Intellectual Property (IP) rights are one of the most valuable assets a business can have. They concern the results of intellectual and creative effort. One key attraction of effectively commercialising and protecting IP is that a business can enhance its value in the eyes of investors and financing institutions. It is therefore crucial that businesses firstly understand what they have and then adopt measures to protect against ‘infringements’, in other words another party exploiting, copying or otherwise using your IP rights without your authorisation.
Research from the Federation of Small Businesses (FSB) suggests small firms are struggling to protect the identity and ideas at the heart of their businesses, with a quarter of the businesses surveyed by the FSB with intellectual property rights (25 per cent) suffering some sort of violation or wrongdoing within the last five years.
Lucy Marlow, solicitor at law firm Thomas Eggar LLP says, ‘To help protect a business’ IP rights, it is important to consider what strategies can be adopted to deter potential infringers.
‘One main way of achieving this is to emblazon the protected article in question with a special type of marking which communicates to the public that the IP right in question exists.’
For example, for copyright protected work you should mark the work (eg a photo, drawing etc) with the copyright symbol ©, followed by the name of the owner and the year of creation; for trademarks you can use ® symbol to show that you have a registered mark, and for unregistered trademarks you can use the TM symbol.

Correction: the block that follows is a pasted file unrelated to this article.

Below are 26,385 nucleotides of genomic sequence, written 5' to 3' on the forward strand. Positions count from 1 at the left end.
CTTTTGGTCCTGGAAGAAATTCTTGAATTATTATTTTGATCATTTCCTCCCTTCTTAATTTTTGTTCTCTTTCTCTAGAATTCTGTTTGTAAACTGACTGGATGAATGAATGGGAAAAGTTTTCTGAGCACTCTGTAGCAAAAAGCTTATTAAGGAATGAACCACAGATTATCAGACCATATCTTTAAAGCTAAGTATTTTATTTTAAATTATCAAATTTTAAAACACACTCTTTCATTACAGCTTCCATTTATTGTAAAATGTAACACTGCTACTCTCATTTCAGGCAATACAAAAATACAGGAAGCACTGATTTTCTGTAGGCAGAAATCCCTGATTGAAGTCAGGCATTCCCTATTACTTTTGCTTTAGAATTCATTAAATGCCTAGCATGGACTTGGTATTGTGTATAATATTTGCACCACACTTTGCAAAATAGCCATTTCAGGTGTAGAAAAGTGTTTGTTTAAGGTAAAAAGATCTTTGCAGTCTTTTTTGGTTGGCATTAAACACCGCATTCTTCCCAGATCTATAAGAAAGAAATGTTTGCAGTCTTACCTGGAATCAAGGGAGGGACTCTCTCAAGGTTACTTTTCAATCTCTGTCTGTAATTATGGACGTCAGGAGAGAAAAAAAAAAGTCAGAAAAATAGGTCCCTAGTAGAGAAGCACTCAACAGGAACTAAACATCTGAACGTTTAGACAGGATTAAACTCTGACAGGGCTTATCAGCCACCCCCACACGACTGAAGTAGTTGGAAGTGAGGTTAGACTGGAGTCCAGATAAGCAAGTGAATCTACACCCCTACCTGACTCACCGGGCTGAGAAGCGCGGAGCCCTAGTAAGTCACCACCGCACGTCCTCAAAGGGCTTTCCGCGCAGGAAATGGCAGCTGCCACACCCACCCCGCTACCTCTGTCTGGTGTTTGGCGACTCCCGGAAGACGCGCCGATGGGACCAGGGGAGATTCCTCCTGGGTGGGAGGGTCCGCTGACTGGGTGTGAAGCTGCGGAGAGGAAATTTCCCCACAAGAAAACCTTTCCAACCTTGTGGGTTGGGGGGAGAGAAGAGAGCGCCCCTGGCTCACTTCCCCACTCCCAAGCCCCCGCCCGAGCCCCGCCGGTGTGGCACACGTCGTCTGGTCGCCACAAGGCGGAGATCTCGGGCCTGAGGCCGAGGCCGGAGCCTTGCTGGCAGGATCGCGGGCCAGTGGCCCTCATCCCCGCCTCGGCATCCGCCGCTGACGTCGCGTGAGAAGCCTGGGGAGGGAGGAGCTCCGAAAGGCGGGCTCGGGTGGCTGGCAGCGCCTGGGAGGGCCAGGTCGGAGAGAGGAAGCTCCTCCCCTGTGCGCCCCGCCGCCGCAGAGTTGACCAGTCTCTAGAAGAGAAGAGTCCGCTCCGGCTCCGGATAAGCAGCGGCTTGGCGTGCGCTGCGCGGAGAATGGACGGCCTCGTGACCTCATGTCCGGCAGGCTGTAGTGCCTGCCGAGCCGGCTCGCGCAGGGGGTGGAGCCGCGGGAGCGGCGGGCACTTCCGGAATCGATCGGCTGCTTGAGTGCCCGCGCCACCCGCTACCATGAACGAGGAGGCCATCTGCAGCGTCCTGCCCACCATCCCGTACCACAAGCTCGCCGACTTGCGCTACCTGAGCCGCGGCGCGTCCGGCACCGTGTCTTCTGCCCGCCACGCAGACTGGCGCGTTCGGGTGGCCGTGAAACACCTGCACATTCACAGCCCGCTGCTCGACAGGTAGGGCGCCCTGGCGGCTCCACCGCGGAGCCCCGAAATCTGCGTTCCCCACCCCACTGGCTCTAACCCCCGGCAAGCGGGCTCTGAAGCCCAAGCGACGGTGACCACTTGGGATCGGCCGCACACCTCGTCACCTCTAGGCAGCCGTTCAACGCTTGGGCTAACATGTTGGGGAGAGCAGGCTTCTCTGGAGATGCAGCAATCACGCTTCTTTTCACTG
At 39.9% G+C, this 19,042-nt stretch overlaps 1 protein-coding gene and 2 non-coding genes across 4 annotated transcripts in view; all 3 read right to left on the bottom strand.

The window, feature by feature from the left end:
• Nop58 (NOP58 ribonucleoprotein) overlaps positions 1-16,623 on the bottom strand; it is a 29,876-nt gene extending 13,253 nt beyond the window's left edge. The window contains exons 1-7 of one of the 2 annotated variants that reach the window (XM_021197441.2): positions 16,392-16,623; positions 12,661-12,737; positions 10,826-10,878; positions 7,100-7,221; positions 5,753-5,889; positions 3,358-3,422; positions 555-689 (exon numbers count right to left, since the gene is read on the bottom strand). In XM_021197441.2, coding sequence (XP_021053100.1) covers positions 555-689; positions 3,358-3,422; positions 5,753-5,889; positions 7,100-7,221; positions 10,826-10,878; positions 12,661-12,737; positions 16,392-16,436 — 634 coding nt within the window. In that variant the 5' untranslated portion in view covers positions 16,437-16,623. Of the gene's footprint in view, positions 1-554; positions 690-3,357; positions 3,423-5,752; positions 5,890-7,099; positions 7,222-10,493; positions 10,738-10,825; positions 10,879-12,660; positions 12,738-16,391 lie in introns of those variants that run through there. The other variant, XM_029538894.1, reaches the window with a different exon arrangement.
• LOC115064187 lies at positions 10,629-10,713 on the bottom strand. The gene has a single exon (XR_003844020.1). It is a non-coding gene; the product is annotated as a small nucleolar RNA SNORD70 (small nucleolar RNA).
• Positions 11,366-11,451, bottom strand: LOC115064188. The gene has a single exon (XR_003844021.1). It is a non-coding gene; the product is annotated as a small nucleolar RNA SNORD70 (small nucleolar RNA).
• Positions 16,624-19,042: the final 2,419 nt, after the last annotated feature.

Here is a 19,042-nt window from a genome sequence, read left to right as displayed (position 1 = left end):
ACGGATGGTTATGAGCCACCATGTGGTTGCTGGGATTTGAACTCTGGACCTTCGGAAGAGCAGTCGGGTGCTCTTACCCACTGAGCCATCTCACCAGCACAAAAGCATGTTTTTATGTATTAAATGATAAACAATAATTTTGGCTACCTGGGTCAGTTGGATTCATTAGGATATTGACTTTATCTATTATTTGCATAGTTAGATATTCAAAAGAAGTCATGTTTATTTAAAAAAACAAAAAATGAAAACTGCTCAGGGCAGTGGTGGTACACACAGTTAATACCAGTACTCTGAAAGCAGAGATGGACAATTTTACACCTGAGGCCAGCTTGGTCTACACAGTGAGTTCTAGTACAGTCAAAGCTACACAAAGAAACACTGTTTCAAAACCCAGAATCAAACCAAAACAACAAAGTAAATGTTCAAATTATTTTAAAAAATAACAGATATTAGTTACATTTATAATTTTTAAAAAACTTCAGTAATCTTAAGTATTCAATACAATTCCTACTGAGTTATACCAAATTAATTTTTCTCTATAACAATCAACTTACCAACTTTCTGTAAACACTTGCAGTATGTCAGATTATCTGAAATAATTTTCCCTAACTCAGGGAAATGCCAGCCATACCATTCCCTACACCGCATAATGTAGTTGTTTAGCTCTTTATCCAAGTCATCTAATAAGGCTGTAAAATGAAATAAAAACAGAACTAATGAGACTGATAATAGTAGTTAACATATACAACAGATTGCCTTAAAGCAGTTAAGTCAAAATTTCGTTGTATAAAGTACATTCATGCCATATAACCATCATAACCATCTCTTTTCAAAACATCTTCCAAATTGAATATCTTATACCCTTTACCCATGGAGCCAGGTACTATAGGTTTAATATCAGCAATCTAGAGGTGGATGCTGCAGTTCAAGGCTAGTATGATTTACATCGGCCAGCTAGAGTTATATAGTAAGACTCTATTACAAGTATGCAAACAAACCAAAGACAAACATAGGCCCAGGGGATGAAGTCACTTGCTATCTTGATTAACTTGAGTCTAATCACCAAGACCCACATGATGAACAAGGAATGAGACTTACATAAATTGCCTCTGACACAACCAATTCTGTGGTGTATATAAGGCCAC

‘It is important that you only claim to hold a registered IP right if that is the case. It is also worth considering joining a trade organisation, such as ACID, which aims to raise awareness of IP and encourages the respect of IPrights.’
What to do when an IP infringement occurs?
But what should do if you find that another party is infringing your IP rights? Michael Shaw, attorney at Marks and Clerk LLP says that, in principle, a small company should take the same action as a large plc if its IP rights have been infringed. In practice, however, the position can be very different due to potential costs involved in IP litigation before the courts.
‘The first step is to seek legal advice on whether infringement does in fact arise, or whether the alleged infringer may have a defence to infringement. For instance, a claim of patent or registered design infringement could be avoided if the infringer has found some prior art that destroys the novelty of your patent or design,’ Shaw says.
If intellectual property infringements do arise, the first step is usually to draw the infringer’s attention to the infringement, by issuing a letter before action (sometimes called a ‘cease and desist letter’).
‘Any such letter needs to be worded very carefully, since it is very easy for such a letter to be deemed a groundless threat of infringement – if so, the infringer could then be in a position to take action against the owner of the IP right, so reversing the positions of the parties involved. It is therefore imperative that specialist legal advice is obtained before making any contact with an infringer,’ Shaw adds.